Kingdom Holding sells stake in Mövenpick to rival AccorHotels

The Movenpick Ibn Battuta in Dubai (Shutterstock)
Updated 01 May 2018

Kingdom Holding sells stake in Mövenpick to rival AccorHotels

  • Movenpick has 84 hotels in 27 countries, and plans to open 42 additional hotels by 2021
  • The Movenpick brand name is a familiar one in Middle East cities like Dubai

PARIS: Kingdom Holding, the investment vehicle owned by Saudi Arabia’s Prince Alwaleed bin Talal, has sold its 33.3 percent stake in Swiss hotel group Mövenpick Hotels & Resorts to its associate firm AccorHotels. 

“Together with its partners, (Kingdom Holding Company) has signed an agreement to sell Mövenpick Hotels & Resorts (MHR) to AccorHotels where KHC is also an investor,” the company said in a statement on Monday. 

AccorHotels confirmed it had agreed to buy Mövenpick for 560 million Swiss francs ($567 million), with the purchase expected to be completed in the second half of 2018. 

Kingdom Holding owns a 5.7 percent stake in AccorHotels. The investment company’s shares, listed on the Saudi stock exchange, closed 0.33 percent lower. 

“With the acquisition of Mövenpick, we are consolidating our leadership in the European market and are further accelerating our growth in emerging markets, in particular the Middle East, Africa and the Asia-Pacific,” said AccorHotels Chairman and CEO Sébastien Bazin.

"By joining the Group, it will benefit from AccorHotels’ power, particularly in terms of distribution, loyalty-building and development.”

Founded in 1973 in Switzerland, Mövenpick Hotels & Resorts operates in 27 countries with 84 hotels, including a strong presence in Europe and the Middle East. 

Kingdom Holding is rumored to have sold its shareholding in the Four Seasons Hotel in Beirut earlier this year, according to a Reuters report citing “sources.” The company did not respond to a request for comment. 

Prince Alwaleed was one of several senior Saudi businessmen and government officials detained last year as part of a wide-ranging anti-corruption drive. He was released in late January. 

Kingdom owns stakes in several high-profile international companies including Citigroup, Twitter, Apple, Twenty-First Century Fox, and US-based ride-sharing app Lyft.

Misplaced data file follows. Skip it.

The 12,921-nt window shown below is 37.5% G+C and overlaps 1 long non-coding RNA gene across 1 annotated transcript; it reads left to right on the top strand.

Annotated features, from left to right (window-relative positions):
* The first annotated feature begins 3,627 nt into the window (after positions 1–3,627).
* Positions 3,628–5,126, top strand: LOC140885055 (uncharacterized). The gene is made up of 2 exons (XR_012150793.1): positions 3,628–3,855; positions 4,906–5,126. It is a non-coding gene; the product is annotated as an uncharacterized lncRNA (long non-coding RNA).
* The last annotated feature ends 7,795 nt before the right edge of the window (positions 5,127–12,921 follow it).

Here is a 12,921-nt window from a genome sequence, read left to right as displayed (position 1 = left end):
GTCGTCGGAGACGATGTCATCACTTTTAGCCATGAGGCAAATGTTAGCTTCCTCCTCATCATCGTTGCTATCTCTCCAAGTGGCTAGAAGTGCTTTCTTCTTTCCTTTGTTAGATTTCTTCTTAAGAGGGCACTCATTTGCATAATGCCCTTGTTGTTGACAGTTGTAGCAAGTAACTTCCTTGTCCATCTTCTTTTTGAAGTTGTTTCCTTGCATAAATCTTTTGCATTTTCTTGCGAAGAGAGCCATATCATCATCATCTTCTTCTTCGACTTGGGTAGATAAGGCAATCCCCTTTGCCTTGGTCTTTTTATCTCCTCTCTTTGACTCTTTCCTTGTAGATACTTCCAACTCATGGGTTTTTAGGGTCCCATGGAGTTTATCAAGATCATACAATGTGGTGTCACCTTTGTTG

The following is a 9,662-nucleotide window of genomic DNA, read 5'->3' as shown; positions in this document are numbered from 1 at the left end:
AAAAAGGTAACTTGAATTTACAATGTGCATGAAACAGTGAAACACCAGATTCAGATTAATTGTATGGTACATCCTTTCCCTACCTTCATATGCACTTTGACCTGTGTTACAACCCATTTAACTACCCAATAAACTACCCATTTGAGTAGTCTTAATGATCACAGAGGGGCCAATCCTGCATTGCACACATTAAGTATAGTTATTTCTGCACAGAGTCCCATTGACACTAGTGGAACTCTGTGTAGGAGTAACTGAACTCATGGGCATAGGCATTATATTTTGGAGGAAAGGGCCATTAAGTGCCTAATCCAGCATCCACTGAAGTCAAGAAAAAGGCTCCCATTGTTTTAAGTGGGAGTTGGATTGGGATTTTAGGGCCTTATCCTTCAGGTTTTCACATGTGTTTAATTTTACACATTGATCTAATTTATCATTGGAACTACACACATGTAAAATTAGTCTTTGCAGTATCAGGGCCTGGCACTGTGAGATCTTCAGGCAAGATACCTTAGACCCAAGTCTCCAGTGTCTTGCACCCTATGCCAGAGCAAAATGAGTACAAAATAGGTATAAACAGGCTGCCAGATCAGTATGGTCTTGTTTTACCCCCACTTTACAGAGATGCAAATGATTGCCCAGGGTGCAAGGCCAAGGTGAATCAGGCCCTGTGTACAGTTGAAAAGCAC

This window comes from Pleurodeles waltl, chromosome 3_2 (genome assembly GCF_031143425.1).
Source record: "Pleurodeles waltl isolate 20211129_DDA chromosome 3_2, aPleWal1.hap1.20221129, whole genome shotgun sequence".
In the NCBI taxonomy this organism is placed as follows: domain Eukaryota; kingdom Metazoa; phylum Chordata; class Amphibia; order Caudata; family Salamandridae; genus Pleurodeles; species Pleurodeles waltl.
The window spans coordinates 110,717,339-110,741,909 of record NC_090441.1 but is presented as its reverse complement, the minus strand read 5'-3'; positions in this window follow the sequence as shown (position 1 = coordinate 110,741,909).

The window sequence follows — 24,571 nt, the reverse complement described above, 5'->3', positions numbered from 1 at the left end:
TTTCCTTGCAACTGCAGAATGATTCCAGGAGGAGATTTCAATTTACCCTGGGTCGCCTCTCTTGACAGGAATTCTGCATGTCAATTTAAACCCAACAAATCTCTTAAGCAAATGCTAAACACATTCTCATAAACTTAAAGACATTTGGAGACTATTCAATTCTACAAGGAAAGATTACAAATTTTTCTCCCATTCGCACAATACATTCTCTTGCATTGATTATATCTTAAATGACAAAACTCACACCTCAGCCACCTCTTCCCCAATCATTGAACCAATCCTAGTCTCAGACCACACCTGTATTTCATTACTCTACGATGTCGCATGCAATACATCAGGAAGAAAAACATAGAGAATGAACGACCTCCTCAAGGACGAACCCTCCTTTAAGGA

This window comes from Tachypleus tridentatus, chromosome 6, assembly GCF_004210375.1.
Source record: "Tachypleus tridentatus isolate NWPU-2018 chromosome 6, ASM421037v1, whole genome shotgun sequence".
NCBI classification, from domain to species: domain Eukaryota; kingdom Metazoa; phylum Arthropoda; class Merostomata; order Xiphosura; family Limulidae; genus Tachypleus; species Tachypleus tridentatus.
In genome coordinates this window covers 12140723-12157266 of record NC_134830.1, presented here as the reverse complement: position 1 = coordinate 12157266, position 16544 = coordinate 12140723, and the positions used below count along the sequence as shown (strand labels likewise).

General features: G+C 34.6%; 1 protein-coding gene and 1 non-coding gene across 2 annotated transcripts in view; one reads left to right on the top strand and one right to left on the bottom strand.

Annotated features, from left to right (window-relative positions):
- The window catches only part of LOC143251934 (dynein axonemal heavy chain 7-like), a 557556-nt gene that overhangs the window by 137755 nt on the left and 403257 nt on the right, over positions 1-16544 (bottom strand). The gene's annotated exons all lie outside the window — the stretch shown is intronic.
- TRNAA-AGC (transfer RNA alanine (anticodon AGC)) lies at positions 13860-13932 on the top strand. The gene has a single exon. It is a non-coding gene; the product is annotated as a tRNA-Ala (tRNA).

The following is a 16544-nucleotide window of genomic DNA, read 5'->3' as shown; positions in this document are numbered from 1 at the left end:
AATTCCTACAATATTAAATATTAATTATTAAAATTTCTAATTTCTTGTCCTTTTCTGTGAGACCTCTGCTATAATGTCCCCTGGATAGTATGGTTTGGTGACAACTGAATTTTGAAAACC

Oil dips as market eyes possible easing of OPEC supply curbs

Updated 23 May 2018

Oil dips as market eyes possible easing of OPEC supply curbs

SINGAPORE: Oil prices edged lower on Wednesday with the possibility of higher OPEC output weighing on the market, although geopolitical risks are expected to keep prices near multi-year highs.
Brent futures fell 43 cents, or 0.5 percent, to $79.14 a barrel by 0218 GMT, after climbing 35 cents on Tuesday. Last week, the global benchmark hit $80.50 a barrel, the highest since November 2014.
US West Texas Intermediate (WTI) crude futures eased 25 cents, or 0.4 percent, to $71.95 a barrel, having climbed on Tuesday to $72.83 a barrel, the highest since November 2014.
“Looks like the market is pausing at current levels,” said Michael McCarthy, Chief Market Strategist at brokerage CMC Markets.
“If sanctions are introduced against Iran, most of the OPEC producers would like to be pumping more oil, particularly giving the higher prices.”
The Organization of the Petroleum Exporting Countries (OPEC) may decide to raise oil output as soon as June due to worries over Iranian and Venezuelan supply and after Washington raised concerns the oil rally was going too far, OPEC and oil industry sources familiar with the discussions told Reuters.
The OPEC-led supply curbs have largely cleared an inventory surplus in industrialized countries based on the deal’s original goals, and stocks continue to decline.
“...Investors are mindful of upcoming talks between Russia and Saudi Arabia about whether they should look at a controlled relaxation of over-compliance with their output cut agreement,” ANZ said in a note.
Rising supply in the US, where shale production is forecast to hit a record high in June, has limited the upward move in prices.
Concerns about a potential drop in Iranian oil exports following Washington’s exit from a nuclear arms control deal with Tehran have driven prices to multi-year highs.
On Monday, the US demanded Iran make sweeping changes — from dropping its nuclear program to pulling out of the Syrian civil war — or face severe economic sanctions.
Iran dismissed Washington’s ultimatum and one senior Iranian official said it showed the US is seeking “regime change” in Iran.
In addition, Venezuela’s crude output could drop further following a disputed presidential election.
The US is actively considering oil sanctions on Venezuela, where output has dropped by a third in two years to its lowest in decades.
US crude and distillate stockpiles fell last week, while gasoline inventories increased unexpectedly, data from industry group the American Petroleum Institute showed on Tuesday.